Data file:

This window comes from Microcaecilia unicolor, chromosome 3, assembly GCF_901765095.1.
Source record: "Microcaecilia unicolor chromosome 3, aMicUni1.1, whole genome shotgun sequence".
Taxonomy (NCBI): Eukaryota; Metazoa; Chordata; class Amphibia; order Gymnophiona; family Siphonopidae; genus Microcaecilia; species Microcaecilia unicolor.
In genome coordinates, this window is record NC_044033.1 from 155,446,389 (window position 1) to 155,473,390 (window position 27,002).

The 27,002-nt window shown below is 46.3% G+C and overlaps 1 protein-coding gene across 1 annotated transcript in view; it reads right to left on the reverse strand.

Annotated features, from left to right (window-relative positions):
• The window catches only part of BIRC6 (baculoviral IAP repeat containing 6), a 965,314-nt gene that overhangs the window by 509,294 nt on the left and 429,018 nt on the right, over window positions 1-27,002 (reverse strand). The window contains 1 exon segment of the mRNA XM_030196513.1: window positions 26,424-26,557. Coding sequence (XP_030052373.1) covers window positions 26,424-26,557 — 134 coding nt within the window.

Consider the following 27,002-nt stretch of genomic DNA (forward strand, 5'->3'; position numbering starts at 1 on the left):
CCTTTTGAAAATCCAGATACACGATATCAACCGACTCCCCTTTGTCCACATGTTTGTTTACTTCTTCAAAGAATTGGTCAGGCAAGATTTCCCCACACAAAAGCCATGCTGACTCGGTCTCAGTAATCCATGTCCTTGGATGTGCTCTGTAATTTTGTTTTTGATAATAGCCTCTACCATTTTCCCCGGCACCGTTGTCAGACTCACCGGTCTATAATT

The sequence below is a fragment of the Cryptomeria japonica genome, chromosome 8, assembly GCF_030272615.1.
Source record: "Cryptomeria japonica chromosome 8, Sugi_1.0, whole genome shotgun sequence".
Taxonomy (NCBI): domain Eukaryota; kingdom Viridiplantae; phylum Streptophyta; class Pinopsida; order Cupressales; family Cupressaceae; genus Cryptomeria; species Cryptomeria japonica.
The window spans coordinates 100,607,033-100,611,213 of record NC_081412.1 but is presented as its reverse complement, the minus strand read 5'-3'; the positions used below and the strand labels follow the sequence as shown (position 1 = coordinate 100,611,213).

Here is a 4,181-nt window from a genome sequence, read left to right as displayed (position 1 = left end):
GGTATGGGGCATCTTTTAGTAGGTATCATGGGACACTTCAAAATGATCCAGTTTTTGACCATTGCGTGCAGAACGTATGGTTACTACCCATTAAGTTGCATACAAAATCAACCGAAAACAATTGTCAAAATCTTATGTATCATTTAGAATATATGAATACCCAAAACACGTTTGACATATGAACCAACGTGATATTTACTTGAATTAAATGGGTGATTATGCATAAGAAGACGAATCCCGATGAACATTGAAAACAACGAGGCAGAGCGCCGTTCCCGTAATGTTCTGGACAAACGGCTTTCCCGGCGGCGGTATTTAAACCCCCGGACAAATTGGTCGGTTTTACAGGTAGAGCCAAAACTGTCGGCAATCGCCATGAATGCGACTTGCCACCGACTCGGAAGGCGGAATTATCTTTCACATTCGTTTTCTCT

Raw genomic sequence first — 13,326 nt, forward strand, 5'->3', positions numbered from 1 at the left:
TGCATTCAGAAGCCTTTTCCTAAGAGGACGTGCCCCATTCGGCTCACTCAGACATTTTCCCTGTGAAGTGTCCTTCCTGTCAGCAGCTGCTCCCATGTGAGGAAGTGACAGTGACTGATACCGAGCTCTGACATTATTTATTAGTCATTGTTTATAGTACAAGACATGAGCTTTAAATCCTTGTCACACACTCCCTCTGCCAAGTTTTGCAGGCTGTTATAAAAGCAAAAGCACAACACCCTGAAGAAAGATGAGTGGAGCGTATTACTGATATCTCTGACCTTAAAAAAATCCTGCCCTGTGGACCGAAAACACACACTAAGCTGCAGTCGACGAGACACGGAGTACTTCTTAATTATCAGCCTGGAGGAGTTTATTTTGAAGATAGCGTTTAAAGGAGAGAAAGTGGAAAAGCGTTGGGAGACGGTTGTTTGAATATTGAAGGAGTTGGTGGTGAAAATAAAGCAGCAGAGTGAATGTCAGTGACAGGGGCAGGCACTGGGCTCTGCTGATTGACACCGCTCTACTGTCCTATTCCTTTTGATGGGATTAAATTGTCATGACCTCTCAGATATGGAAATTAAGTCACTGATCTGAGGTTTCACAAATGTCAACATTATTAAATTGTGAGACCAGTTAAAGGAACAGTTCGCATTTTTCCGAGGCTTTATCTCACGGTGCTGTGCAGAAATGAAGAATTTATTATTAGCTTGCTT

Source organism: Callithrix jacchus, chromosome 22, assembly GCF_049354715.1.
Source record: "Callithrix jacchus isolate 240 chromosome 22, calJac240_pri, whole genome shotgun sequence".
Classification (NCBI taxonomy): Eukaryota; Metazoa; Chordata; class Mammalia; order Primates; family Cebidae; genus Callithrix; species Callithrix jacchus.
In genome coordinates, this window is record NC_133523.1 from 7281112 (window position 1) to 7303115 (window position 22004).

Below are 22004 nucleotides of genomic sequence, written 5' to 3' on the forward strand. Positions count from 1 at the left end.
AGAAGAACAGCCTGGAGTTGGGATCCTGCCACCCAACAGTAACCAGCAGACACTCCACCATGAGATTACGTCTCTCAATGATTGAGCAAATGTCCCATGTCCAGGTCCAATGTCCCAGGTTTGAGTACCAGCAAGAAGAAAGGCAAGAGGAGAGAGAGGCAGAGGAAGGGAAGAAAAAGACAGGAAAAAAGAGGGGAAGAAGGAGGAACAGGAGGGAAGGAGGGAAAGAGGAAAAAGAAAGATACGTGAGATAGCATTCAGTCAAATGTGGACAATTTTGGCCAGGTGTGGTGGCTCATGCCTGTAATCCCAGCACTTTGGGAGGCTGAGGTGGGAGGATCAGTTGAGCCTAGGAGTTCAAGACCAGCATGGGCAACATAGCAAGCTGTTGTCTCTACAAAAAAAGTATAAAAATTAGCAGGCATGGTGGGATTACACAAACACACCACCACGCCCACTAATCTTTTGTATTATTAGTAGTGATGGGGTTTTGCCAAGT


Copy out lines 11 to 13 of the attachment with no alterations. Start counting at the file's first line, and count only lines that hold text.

Source record: "Cryptomeria japonica chromosome 8, Sugi_1.0, whole genome shotgun sequence".
Taxonomy (NCBI): domain Eukaryota; kingdom Viridiplantae; phylum Streptophyta; class Pinopsida; order Cupressales; family Cupressaceae; genus Cryptomeria; species Cryptomeria japonica.
The window spans coordinates 100,607,033-100,611,213 of record NC_081412.1 but is presented as its reverse complement, the minus strand read 5'-3'; the positions used below and the strand labels follow the sequence as shown (position 1 = coordinate 100,611,213).